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Bristol City 0 Watford 0 (25/11/2020) 26/11/2020

Posted by Ian Grant in Match reports.
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There’s a point a minute or so into Earth, Wind and Fire’s “Boogie Wonderland” when it becomes clear that it’s less of a pop song and more of a collective attempt at levitation. Each of the dozen or so members, even those who could easily get away with slouching at the back and holding down the groove, are up on the balls of their feet. Every beat is lifted up into the air, raised skywards in an attempt at take-off. Every moment ascends another step on some kind of cosmic stairway, and you can put an ironic “man” on the end of that sentence if you like, but don’t feel obliged. Sometimes it glides and soars as if it’s hit a thermal. Always, it ascends, ascends; upward, upward. Hedonism and spirituality collide. The entire thing is an act of devotion, of pure ecstatic belief.

Dance.

(No, I haven’t been getting out much. You?)

There’s a point in a perfect football match when it becomes clear that it’s less of a sporting contest and more of a collective attempt at – look, I’m going to say “transcendence” here, so brace yourself – transcendence. Or it might, if you were standing aloof from it all, if you weren’t screaming yourself hoarse, lost in the moment. Evening kickoff, difficult opponents, vital points at stake, seesawing scoreline. The way that the sound seems to become liquid, thicker and slower than the night air; the way that it seems to cascade in waves down the stands towards the pitch. The way that the game and the crowd’s reaction to it become locked in a spiralling dance, ascending, ascending. The way that the goal which has been promised for ten or fifteen or more minutes finally arrives, and the way that nothing else matters in those precious, flammable seconds.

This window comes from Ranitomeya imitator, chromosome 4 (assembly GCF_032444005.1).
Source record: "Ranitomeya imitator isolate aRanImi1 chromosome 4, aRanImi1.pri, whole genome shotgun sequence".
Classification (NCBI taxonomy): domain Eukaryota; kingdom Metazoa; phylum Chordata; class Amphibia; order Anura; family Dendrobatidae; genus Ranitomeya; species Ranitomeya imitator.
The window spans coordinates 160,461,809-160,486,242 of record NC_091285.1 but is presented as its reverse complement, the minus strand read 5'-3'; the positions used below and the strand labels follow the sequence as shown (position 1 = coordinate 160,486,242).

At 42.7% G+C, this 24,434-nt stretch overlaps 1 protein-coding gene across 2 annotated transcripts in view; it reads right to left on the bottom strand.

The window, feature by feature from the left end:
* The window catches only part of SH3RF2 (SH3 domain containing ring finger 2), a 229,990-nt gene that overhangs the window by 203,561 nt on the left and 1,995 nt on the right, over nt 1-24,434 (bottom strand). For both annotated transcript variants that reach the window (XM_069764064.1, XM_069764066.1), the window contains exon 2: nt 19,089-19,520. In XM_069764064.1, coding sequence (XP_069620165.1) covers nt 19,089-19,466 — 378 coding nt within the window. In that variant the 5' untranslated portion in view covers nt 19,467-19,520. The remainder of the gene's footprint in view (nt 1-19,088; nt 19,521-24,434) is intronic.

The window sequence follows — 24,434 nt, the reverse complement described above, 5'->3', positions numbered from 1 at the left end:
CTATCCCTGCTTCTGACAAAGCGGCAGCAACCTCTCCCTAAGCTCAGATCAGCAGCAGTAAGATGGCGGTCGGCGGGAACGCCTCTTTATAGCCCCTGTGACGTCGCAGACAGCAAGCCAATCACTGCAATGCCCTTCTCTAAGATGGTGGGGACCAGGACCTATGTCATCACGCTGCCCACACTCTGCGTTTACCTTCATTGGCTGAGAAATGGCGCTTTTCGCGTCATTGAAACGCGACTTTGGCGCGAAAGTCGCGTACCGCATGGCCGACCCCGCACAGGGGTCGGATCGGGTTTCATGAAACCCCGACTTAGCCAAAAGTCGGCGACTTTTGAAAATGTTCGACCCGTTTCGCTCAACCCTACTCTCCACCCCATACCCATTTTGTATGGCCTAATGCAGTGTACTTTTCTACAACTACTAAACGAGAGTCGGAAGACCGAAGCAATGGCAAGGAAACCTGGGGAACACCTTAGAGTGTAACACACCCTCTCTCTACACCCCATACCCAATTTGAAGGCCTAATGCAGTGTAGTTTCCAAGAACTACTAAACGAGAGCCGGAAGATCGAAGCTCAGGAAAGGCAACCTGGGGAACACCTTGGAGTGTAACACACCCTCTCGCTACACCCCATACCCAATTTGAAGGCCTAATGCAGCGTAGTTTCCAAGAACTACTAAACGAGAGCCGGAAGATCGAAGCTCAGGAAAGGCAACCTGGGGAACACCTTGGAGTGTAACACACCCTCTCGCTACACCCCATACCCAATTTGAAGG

(And very much not the way that those precious, flammable seconds are undermined by the possibility of having to stand around in the cold for five minutes while someone stares at a monitor and draws lines to decide that your centre forward’s nose was ahead of the last defender’s arse.)

Clearly, most football isn’t like that. Most football isn’t like that at all. Most football involves sitting in dampish cold while a bloke three rows behind bellows “LINO! WHERE’S HE GOING? WHERE’S HE GOING?” as the opposition left-back takes a throw in his own half. But the possibility is always there, latent, imagined. (Of course, sometimes that’s the bloody worst of it: there’s a version of hell in which our attempted, imagined comeback at the Emirates in the last half of the last game of last season stretches on into eternity, always just out of reach. Descending, descending. We get the third in about a millennium’s time, fail to get the fourth in ever more torturous ways.) But the possibility…sometimes that’s nearly enough on its own. Just the thought of burying a week’s worth of cares in celebration of a last-minute winner. What a wonderful thing it can be.